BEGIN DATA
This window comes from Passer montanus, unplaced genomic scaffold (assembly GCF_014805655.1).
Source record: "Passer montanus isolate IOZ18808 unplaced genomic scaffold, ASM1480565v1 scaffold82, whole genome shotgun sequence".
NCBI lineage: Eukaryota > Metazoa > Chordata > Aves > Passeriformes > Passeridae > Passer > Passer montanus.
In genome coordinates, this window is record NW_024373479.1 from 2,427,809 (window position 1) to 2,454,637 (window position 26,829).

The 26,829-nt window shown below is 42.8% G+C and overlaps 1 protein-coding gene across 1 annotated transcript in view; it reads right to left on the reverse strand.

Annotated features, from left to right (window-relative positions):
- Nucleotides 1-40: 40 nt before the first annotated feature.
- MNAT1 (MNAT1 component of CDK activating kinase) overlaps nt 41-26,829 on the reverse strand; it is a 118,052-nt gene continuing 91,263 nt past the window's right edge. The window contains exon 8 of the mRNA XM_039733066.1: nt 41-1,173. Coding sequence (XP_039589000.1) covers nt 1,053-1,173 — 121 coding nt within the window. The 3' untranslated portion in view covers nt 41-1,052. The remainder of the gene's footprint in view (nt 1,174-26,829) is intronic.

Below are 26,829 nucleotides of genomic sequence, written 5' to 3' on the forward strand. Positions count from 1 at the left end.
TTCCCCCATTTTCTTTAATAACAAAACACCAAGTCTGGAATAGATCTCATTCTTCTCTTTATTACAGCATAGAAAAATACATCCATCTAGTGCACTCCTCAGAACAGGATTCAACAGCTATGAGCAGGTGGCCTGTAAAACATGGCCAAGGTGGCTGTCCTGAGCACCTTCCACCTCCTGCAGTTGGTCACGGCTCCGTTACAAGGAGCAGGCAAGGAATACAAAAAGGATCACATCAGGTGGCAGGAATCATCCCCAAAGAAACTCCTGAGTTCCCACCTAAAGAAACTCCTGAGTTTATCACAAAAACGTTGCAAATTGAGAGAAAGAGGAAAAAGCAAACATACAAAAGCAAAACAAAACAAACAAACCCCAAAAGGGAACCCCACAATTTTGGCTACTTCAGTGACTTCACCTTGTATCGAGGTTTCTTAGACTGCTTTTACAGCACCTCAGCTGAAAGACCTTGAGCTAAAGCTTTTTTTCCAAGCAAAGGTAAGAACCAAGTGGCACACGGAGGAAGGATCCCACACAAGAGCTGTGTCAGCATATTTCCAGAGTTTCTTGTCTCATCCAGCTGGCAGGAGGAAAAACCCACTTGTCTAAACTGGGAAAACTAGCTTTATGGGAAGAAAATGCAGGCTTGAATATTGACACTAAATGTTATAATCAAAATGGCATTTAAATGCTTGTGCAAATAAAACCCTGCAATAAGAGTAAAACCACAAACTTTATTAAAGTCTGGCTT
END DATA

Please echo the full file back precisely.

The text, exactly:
This window comes from Passer montanus, unplaced genomic scaffold (assembly GCF_014805655.1).
Source record: "Passer montanus isolate IOZ18808 unplaced genomic scaffold, ASM1480565v1 scaffold82, whole genome shotgun sequence".
NCBI lineage: Eukaryota > Metazoa > Chordata > Aves > Passeriformes > Passeridae > Passer > Passer montanus.
In genome coordinates, this window is record NW_024373479.1 from 2,427,809 (window position 1) to 2,454,637 (window position 26,829).

The 26,829-nt window shown below is 42.8% G+C and overlaps 1 protein-coding gene across 1 annotated transcript in view; it reads right to left on the reverse strand.

Annotated features, from left to right (window-relative positions):
- Nucleotides 1-40: 40 nt before the first annotated feature.
- MNAT1 (MNAT1 component of CDK activating kinase) overlaps nt 41-26,829 on the reverse strand; it is a 118,052-nt gene continuing 91,263 nt past the window's right edge. The window contains exon 8 of the mRNA XM_039733066.1: nt 41-1,173. Coding sequence (XP_039589000.1) covers nt 1,053-1,173 — 121 coding nt within the window. The 3' untranslated portion in view covers nt 41-1,052. The remainder of the gene's footprint in view (nt 1,174-26,829) is intronic.

Below are 26,829 nucleotides of genomic sequence, written 5' to 3' on the forward strand. Positions count from 1 at the left end.
TTCCCCCATTTTCTTTAATAACAAAACACCAAGTCTGGAATAGATCTCATTCTTCTCTTTATTACAGCATAGAAAAATACATCCATCTAGTGCACTCCTCAGAACAGGATTCAACAGCTATGAGCAGGTGGCCTGTAAAACATGGCCAAGGTGGCTGTCCTGAGCACCTTCCACCTCCTGCAGTTGGTCACGGCTCCGTTACAAGGAGCAGGCAAGGAATACAAAAAGGATCACATCAGGTGGCAGGAATCATCCCCAAAGAAACTCCTGAGTTCCCACCTAAAGAAACTCCTGAGTTTATCACAAAAACGTTGCAAATTGAGAGAAAGAGGAAAAAGCAAACATACAAAAGCAAAACAAAACAAACAAACCCCAAAAGGGAACCCCACAATTTTGGCTACTTCAGTGACTTCACCTTGTATCGAGGTTTCTTAGACTGCTTTTACAGCACCTCAGCTGAAAGACCTTGAGCTAAAGCTTTTTTTCCAAGCAAAGGTAAGAACCAAGTGGCACACGGAGGAAGGATCCCACACAAGAGCTGTGTCAGCATATTTCCAGAGTTTCTTGTCTCATCCAGCTGGCAGGAGGAAAAACCCACTTGTCTAAACTGGGAAAACTAGCTTTATGGGAAGAAAATGCAGGCTTGAATATTGACACTAAATGTTATAATCAAAATGGCATTTAAATGCTTGTGCAAATAAAACCCTGCAATAAGAGTAAAACCACAAACTTTATTAAAGTCTGGCTT